We're using advances in technology to transform the way we produce and provide our wheelchairs.

Our wheelchairs have been a sector changing success for over 15 years, giving quality, durability and a tailored fit to disabled people across the developing world. 

In recent years, we've started to explore how advances in technology and materials can be used to transform the way we design, manufacture and provide our assistive technology products.

We first started researched 3D printing with support from Google.org. Our first project was a pilot that produced Postural Support Devices (PSDs) in India

We printed PSD components and custom fit them to individual wheelchairs. Although every chair we provide at Motivation is already prescribed and fitted for each user, 3D printing gives us an opportunity to make wheelchairs even more personal.

The outside and inside of our "Google Pod", where wheelchair users can be assessed and measured, before 3D printing is carried out.

Alongside our expert therapist team, our designers developed software systems that are intuitive to use and inexpensive to make. They allow us to accurately record and recreate our clients posture, so that each piece of printed kit is more customised than we had ever achieved before.

What’s more, 3D printing will allow our services to become more sustainable.

A base-level 3D printer and inexpensive filament can be used not only to produce PSDs, but a whole host of other wheelchair spares and daily living aids like splints and crutches, which can be sold for extra income.

So as well as improving our services for wheelchair users, 3D printing will enable our workshops to become more financially sustainable and robust.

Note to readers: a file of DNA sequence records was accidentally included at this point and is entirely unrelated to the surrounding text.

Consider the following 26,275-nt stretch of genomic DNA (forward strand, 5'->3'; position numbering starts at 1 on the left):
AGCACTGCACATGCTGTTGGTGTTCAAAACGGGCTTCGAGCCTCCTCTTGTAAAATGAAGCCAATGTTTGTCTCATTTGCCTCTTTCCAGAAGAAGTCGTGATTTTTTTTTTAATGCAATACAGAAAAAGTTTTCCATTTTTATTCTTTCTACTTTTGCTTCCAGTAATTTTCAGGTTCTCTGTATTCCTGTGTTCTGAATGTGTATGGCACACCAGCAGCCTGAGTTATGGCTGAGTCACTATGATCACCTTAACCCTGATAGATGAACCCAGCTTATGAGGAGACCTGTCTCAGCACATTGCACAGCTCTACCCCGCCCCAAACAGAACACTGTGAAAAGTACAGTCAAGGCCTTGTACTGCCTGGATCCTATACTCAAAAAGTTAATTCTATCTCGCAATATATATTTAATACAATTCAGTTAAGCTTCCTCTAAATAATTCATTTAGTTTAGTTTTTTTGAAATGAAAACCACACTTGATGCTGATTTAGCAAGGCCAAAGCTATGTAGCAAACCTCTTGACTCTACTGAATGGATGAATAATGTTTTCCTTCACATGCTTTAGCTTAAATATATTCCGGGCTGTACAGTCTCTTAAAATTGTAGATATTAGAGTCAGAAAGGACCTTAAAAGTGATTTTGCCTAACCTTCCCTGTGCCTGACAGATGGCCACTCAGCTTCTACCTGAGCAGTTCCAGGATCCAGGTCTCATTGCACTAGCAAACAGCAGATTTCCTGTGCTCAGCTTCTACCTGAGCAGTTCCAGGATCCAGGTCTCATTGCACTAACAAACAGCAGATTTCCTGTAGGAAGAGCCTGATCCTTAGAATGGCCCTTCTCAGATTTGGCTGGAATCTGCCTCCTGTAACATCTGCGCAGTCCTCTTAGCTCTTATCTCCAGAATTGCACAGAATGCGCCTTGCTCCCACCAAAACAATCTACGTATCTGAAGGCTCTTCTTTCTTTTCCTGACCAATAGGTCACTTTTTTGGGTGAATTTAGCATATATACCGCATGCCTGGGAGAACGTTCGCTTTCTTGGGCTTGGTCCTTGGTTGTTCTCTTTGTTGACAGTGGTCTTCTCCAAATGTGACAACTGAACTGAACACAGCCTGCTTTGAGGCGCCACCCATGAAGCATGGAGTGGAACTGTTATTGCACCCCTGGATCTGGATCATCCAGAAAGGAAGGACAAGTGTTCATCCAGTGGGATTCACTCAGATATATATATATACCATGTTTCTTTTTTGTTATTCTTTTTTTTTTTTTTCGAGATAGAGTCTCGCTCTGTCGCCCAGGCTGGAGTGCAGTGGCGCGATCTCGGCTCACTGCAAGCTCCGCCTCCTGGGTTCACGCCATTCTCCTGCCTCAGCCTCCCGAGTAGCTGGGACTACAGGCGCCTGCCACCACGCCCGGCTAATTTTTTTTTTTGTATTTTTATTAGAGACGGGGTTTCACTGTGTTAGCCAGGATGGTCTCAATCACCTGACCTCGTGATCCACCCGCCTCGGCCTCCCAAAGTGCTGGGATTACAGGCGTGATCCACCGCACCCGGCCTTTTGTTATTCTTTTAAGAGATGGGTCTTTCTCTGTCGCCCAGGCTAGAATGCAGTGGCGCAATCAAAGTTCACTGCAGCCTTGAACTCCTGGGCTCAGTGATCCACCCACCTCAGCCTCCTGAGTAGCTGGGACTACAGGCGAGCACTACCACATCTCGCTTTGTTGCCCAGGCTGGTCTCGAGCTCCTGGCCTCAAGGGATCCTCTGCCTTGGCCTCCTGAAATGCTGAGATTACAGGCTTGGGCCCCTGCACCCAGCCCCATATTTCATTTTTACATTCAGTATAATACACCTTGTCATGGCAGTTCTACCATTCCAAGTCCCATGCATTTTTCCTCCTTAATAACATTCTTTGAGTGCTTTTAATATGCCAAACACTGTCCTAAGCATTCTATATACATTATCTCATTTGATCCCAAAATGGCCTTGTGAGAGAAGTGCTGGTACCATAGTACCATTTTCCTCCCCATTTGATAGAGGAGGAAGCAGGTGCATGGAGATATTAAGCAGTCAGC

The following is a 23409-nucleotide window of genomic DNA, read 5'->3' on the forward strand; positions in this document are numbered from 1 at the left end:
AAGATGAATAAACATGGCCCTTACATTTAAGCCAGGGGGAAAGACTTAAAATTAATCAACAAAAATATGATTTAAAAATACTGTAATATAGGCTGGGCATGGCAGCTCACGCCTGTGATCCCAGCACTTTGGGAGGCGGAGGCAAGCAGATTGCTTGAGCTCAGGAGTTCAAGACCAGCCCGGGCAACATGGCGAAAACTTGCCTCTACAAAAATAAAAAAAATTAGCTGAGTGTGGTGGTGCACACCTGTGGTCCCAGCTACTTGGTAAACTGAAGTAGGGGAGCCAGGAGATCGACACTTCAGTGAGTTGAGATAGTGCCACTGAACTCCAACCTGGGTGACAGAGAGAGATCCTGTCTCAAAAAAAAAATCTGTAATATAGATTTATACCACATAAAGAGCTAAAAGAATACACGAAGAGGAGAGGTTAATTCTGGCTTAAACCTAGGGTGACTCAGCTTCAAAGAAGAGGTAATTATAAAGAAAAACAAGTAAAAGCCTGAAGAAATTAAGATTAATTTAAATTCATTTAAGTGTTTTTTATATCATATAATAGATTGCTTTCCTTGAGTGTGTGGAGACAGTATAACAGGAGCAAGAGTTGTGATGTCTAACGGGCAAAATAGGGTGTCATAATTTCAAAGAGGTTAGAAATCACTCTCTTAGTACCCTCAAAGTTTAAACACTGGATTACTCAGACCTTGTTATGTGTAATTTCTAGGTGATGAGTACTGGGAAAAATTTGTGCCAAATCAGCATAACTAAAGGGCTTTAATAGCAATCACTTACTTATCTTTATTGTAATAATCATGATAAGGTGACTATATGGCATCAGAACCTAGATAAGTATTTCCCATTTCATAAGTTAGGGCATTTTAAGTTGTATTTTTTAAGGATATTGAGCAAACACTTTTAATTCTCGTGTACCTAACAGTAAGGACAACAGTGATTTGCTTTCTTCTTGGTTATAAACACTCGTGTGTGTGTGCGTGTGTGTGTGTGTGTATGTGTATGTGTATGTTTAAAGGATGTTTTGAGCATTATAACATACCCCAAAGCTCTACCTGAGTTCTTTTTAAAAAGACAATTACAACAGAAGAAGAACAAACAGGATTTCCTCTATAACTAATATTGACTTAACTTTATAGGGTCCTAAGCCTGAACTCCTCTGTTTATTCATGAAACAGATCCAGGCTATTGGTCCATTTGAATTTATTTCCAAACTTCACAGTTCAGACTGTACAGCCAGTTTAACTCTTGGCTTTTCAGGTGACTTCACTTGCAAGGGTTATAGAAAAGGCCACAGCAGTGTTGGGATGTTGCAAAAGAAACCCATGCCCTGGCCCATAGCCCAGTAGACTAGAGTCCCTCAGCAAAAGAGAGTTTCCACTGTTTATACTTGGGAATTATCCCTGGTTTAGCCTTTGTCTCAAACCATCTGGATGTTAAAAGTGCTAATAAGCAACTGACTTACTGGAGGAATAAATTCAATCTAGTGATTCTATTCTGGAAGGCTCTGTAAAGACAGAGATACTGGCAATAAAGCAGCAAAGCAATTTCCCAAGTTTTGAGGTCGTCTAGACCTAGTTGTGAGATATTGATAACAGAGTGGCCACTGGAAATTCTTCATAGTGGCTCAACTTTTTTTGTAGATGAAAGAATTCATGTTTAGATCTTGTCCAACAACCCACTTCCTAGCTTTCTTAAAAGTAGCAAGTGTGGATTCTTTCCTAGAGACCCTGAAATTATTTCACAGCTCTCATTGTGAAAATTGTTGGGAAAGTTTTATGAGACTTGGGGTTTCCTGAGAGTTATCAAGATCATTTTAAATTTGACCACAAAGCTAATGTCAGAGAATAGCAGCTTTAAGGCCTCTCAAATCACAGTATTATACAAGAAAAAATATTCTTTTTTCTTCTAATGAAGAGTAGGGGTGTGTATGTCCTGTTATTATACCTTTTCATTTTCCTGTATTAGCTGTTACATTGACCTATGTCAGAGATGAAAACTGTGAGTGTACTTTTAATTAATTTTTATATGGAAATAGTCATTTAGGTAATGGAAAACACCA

The role of the clinician remains central so we achieve the very best seating position for every user. Using 3D printing will give ownership of the projects to clinicians and other staff who fully understand the local environment and context, and put the user at the very heart of the whole process.

What's next?

By testing this technology in India, we found that 3D printing postural support devices in developing countries is viable. It was welcomed by the local communities who we worked alongside. This gave us the impetus to test just how far we can use digital technologies to inform not just the design of new products but the wider system of wheelchair provision. Check out our Motivation InnovATe project to see how we are taking our initial learning to the next level.    

Support Motivation

Our design innovation is dependent on future funding. If you are an individual or business who would like to support Motivation, please contact Vickie Wood.